The Call Sheet sifts through the day's glut of Hollywood news to find the stories even non-industry types care about. Today: Showtime has decided to quit drugs, Charlize heads to comedy, and Tonto and friends are in trouble.

It's cashed, man. Showtime has canceled its long-running series Weeds, a blithely nihilistic show about terrible people doing mean, selfish things. Meaning the season starting next month will be its last. Too bad they couldn't go out on their own terms, but apparently they're not finished making all of the upcoming episodes, so maybe they can give themselves at least something of a proper ending. Will you miss it? Will you miss Nancy and Andy and Kevin Nealon and the gang? They've been with us for such a long time! Oh, shoot, speaking of such a long time, we should probably go wake Hunter Parrish up and tell him the news. He always sleeps so late when he stays over! [Entertainment Weekly]

Best Exotic Marigold Hotel director (and Captain Corelli's Mandolin director) John Madden has signed on to direct Charlize Theron in Murder Mystery, an Agatha Christie-inspired story about an American couple traveling abroad who gets involved in some comedic mystery and intrigue. So, wait, Charlize Theron is going to play the murderer right? Because otherwise screwball comedy doesn't seem quite like her thing. Obviously she was simply hilarious in Monster and North Country, but other than that... Though to be fair she was a frosty ice monster in her past three movies and she pulled that off really well, and she can't possibly be like that in real life, right? So who's to say she can't do broad, warm comedy! She'll be fine. She's good. Please don't hurt us, Charlize. [Deadline]

Here is an interesting account of the mess that is World War Z, the Brad Pitt zombie action-drama that is undergoing expensive and extensive reshoots and rewrites this fall. Basically it seems like nobody trusted the relatively inexperienced Marc Forster to do anything on his own so they brought in a bunch of other people and it ultimately proved too many cooks in the kitchen. Then there were technical snafus and Pitt started to get bored and everything went to hell. Encouragingly, some people say that the film's ending is it's only real problem, that there's an hour of good material in the beginning. But, eek, they've brought in writer Damon Lindelof to fix the ending, and he is maybe not that good at endings? I mean, if Lost and Prometheus are any example? (Yes, they are examples! Very big examples!) We're trying not to lose faith in this movie, because it really should be good, but it sounds like it's in trouble. They've delayed the release by a lot, so that might give them time to fix things, but sometimes spending too much time fixing something can just break it more. So, sigh. [The Hollywood Reporter]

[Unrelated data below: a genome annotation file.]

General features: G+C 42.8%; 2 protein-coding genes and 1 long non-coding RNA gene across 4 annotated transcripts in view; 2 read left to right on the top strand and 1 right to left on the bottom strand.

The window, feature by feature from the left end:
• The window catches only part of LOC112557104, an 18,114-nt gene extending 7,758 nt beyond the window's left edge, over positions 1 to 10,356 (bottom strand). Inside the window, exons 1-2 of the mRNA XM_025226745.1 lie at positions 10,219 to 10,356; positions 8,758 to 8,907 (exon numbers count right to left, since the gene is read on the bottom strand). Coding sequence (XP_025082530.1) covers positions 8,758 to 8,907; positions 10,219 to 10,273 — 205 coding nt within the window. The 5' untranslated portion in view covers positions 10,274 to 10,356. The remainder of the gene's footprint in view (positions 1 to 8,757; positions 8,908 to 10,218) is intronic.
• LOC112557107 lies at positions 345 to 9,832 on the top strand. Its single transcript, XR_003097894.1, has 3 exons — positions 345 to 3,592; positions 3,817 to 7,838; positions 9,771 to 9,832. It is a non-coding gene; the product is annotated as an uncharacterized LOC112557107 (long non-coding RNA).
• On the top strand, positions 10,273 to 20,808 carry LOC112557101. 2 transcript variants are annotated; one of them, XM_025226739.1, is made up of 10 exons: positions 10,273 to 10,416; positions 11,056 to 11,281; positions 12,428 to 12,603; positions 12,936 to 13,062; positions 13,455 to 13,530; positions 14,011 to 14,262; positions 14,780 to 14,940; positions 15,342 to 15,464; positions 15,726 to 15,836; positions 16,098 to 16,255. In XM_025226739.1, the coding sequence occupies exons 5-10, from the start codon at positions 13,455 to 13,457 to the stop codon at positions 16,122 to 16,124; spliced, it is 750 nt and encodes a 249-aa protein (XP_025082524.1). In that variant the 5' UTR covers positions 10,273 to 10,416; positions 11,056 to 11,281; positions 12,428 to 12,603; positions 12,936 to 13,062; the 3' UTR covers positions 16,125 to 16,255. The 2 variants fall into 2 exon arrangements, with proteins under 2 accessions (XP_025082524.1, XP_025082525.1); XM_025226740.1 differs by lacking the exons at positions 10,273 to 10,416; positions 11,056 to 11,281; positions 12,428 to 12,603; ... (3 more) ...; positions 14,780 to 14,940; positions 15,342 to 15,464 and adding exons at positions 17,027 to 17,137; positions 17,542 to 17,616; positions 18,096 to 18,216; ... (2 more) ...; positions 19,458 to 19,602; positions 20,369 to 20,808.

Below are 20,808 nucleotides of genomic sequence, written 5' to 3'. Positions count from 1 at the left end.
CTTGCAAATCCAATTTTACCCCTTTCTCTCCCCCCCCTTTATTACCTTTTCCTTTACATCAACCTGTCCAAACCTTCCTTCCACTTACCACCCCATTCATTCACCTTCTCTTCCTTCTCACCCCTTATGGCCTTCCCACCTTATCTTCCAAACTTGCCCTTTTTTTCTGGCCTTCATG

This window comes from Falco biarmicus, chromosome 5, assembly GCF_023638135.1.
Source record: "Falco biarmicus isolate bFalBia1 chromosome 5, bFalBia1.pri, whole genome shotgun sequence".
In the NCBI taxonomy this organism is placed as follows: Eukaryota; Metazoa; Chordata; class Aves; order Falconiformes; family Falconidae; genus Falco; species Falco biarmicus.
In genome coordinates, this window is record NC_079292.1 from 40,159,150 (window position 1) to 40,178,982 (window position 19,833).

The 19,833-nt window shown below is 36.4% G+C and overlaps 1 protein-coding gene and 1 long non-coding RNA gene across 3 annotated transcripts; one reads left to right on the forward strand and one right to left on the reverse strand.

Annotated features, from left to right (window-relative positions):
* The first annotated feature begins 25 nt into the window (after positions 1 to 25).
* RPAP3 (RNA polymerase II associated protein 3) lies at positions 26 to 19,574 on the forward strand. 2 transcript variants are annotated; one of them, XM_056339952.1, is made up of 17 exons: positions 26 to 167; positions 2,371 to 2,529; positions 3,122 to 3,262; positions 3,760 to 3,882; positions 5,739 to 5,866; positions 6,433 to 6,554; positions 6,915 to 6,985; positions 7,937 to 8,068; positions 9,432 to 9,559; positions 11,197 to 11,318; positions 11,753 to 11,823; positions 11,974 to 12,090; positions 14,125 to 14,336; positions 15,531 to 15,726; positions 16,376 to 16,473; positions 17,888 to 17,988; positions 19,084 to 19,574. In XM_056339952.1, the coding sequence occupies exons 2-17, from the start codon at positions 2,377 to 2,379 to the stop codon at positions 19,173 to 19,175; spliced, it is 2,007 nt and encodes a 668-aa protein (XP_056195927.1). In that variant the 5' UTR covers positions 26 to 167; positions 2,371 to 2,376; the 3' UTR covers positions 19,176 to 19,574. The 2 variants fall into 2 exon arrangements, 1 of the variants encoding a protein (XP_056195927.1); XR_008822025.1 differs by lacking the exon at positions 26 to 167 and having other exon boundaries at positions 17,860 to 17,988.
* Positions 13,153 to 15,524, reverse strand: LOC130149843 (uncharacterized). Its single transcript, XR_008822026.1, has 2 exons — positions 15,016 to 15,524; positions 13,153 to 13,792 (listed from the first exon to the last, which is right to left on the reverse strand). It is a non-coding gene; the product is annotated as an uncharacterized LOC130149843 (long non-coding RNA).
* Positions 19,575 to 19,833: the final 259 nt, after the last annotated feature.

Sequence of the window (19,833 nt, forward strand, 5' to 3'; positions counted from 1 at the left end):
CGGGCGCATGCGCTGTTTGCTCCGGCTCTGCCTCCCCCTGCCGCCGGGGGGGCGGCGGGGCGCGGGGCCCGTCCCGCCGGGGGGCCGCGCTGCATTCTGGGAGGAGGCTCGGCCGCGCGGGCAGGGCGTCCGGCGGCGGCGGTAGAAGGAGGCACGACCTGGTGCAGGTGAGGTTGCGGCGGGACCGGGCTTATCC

And here is an account of how Gore Verbinski's The Lone Ranger movie is crazy over budget and behind schedule. How over budget? Well, the current spend is estimated at $250 million. Two hundred and fifty million dollars?? Guys, you do realize that the Lone Ranger show was like a million years ago and no one remembers it, right? And you do realize that you could have made approximately fourteen thousand Paranormal Activity movies for that amount of money and made about forty-eight trillion dollars in return, yes? Because that is just a stupid amount of money to pay for a Lone Ranger movie, even if Johnny Depp is in it. (Especially if Johnny Depp is in it?) A Lone Ranger movie should cost about $20 million. Get some horses and a wagon or two and a ranger and you're done. That's it. Even if the movie was originally budgeted at $300 million and they did it for only $250 million, that $250 million would still be insanely over budget. Because it is just too much. Why, guys? Why are you doing this? [The Hollywood Reporter]

Now that Breaking Bad is winding down, that show's great and mostly unsung (there was an Emmy, but still) costar Aaron Paul is looking for other projects. And he's already booked an interesting one! HBO has ordered a pilot of the 1960s spy drama The Missionary, about a missionary (Paul) who gets tangled up with the CIA in Cold War-era Berlin. The project was cooked by the guy who wrote the smarter-than-it-could-have-been but not-as-smart-as-it-thought-it-was The Interpreter and, of all people, Malcolm Gladwell. Mark Wahlberg is also involved as a producer. So... that sounds vaguely promising. Paul is a terrific actor and it would be nice to see him, I dunno, on the vague side of good and dressed decently in something. We wish him luck. [Deadline]

Good for Meryl Streep. At the Women In Film awards last night, the Greatest Living Actress said the following:

In the last five years, five little movies aimed at women have brought in over 1.6 b-b-billion dollars at the worldwide box office. Five little movies -- The Help, The Iron Lady believe it or not, Bridesmaids, Mamma Mia and The Devil Wears Prada. And I will bet you that their profits were significant because they cost a fraction of what the big tentpole failures cost. So why why why (don’t studios make these)? Don’t they want the money? Why is it so hard to get these movies made?

A good question, Ms. Streep! To which we have an answer. It is hard to get those movies made because no one wants to see them, but everyone wants to see John Carter and Battleship and soon The Lone Ranger. Everyone is clamoring for a Lone Ranger that costs a quarter of a billion dollars before publicity. Can't you hear the clamoring, Meryl? Can't you?? [The Wrap]